just counted individuals latest votes.<br>
                          <br>
                        </div>
                        While I think the poll was useful it has shown
                        up some significant disadvantages of using
                        Google Polls for this sort of thing.<br>
                      </div>
                      We have to make the polls either open to everyone
                      or restricted to those people with OWASP email
                      accounts.<br>
                      I didnt want to do the former as I thought it was
                      important to find out what OWASP members thought,
                      not the internet as a whole.<br>
                    </div>
                    What I didnt realize at the time was that OWASP
                    email addresses are reserved for chapter/project
                    leaders, which meant that most OWASP members were
                    not able to vote :(<br>
                  </div>
                  Sorry about that.<br>
                  <br>
                </div>
                I'm going to let the other poll run its course, but I'm
                not planning on starting any new polls using Google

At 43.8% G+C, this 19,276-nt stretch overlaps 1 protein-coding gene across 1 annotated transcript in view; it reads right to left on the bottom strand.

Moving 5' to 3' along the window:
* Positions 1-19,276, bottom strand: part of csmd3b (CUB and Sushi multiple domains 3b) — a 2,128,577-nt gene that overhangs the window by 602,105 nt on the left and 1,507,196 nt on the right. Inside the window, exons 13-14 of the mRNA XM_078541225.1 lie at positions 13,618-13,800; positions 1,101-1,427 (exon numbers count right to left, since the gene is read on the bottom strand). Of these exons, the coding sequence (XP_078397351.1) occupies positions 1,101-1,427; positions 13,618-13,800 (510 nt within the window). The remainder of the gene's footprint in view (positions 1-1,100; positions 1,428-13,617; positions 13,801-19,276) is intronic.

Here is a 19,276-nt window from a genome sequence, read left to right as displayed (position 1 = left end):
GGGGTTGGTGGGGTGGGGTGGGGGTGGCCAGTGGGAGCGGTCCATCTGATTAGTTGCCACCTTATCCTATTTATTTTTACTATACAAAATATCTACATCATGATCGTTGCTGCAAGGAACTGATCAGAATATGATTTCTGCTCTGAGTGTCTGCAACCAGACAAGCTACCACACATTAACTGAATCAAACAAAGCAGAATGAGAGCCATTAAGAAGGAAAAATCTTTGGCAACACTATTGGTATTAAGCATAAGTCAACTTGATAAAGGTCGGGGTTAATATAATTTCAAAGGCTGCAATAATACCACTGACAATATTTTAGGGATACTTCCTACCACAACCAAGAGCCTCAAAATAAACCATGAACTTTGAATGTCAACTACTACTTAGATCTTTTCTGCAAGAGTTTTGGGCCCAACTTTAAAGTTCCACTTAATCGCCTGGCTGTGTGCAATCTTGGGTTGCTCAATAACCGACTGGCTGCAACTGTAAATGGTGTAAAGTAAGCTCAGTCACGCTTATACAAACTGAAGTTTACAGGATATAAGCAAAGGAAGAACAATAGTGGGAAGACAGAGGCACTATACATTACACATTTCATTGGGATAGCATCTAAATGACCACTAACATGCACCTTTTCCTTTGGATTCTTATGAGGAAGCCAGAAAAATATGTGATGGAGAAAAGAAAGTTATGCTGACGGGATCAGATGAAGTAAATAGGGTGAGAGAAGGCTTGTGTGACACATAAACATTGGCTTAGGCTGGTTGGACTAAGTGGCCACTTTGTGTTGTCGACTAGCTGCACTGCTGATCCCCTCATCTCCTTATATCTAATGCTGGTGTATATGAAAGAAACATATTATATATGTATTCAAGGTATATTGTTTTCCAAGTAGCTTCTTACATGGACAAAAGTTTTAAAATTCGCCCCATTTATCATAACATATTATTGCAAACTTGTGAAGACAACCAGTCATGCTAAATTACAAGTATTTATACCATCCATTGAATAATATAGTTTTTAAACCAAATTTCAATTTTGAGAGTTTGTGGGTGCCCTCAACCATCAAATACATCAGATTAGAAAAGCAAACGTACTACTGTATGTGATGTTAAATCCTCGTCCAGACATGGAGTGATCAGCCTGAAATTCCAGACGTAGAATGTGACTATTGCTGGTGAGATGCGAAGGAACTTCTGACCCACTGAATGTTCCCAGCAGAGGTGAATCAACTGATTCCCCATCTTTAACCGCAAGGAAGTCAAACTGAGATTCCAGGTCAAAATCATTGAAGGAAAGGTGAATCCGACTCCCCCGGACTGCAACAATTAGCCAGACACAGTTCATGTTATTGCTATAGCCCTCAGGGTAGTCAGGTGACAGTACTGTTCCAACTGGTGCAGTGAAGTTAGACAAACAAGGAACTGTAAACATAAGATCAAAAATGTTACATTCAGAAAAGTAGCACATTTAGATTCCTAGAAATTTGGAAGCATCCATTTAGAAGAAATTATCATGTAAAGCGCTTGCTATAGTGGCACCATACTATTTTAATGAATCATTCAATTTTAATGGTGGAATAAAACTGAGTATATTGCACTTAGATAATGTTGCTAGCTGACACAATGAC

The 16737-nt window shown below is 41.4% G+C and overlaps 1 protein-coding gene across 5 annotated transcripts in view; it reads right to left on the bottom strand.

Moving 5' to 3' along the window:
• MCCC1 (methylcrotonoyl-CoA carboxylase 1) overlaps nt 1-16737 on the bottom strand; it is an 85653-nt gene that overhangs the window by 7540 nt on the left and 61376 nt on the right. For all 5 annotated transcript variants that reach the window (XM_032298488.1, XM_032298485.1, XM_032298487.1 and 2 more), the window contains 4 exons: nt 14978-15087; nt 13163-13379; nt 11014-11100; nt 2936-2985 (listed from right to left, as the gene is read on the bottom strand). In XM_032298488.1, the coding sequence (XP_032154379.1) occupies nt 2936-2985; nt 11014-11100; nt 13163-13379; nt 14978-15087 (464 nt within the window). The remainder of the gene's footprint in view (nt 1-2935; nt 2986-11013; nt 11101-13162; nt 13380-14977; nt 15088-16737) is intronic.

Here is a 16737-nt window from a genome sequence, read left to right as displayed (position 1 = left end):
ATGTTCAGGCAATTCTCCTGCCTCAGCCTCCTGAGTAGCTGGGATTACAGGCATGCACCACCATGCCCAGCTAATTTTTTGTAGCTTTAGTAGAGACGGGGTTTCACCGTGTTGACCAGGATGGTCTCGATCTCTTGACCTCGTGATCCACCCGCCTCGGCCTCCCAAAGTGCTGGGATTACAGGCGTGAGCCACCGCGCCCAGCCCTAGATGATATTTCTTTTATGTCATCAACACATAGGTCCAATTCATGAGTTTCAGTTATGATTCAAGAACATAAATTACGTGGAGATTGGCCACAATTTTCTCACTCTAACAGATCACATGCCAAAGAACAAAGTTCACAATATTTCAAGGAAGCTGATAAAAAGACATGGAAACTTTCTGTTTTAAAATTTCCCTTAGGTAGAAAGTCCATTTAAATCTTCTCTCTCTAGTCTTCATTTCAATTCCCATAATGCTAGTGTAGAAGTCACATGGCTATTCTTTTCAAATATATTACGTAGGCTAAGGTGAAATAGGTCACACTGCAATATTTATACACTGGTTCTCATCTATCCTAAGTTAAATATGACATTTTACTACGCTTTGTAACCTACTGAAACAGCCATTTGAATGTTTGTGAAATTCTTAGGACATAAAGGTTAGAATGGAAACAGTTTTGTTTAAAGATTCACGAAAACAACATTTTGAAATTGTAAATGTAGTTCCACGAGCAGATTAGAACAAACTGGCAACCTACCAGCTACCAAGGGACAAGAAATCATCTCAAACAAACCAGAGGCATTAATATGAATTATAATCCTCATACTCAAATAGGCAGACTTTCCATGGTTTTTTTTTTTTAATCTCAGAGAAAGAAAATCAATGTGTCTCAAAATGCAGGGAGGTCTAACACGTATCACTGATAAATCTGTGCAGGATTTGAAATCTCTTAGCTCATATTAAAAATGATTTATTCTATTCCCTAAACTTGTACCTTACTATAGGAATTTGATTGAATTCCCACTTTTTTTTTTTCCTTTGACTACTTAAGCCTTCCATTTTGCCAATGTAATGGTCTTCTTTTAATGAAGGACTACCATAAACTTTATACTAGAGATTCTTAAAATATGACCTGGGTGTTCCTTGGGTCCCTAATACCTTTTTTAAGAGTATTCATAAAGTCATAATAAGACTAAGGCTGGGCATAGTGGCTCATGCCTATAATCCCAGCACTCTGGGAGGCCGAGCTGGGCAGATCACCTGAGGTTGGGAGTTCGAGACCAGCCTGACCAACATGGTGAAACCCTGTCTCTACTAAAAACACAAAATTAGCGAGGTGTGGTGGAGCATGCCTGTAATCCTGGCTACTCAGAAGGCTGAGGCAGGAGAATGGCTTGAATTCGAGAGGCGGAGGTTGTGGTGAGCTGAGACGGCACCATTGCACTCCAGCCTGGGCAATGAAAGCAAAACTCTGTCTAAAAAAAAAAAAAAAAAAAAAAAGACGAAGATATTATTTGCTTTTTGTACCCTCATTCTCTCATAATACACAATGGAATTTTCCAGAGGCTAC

Polls as I think they dont give us what we need.<br>
              </div>
              <div>Hopefully we'll have a better solution before too
                long that will allow us to easily canvas the opinions of
                all OWASP members - I think thats something that will be
                very beneficial to the organization.<br>
                <br>
                Simon<br>
              </div>
            </div>
            <div class="gmail_extra"><br>
              <br>
              <div class="gmail_quote">On Thu, Jan 9, 2014 at 5:15 PM,
                Dirk Wetter <span dir="ltr"><<a
                    moz-do-not-send="true" href="mailto:dirk@owasp.org"
                    target="_blank">dirk@owasp.org</a>></span> wrote:<br>
                <blockquote class="gmail_quote" style="margin:0 0 0
                  .8ex;border-left:1px #ccc solid;padding-left:1ex">Am
                  01/05/2014 12:47 PM, schrieb Rory McCune:<br>
                  > Hi all,<br>
                  ><br>
                  > Long thread is long.  I'd make a couple of point
                  on this.<br>
                  ><br>
                  > 1. I'm not sure I'd say that RSA completely
                  denies what's been said, to me their statement was
                  written very "carefully", not to deny that the NSA
                  paid them $10 million to make Dual_EC_DRBG the default
                  RNG in BSAFE.  All you need to have for RSAs statement
                  to be true and the allegations to be true is that they
                  didn't have the "intention" of weakening their product
                  i.e. they did take the money they did set the default
                  algorithm but it wasn't their intention to weaken
                  their security.<br>
                  ><br>
                  > If they had wanted to deny the allegations they
                  could just have said "the NSA did not pay us $10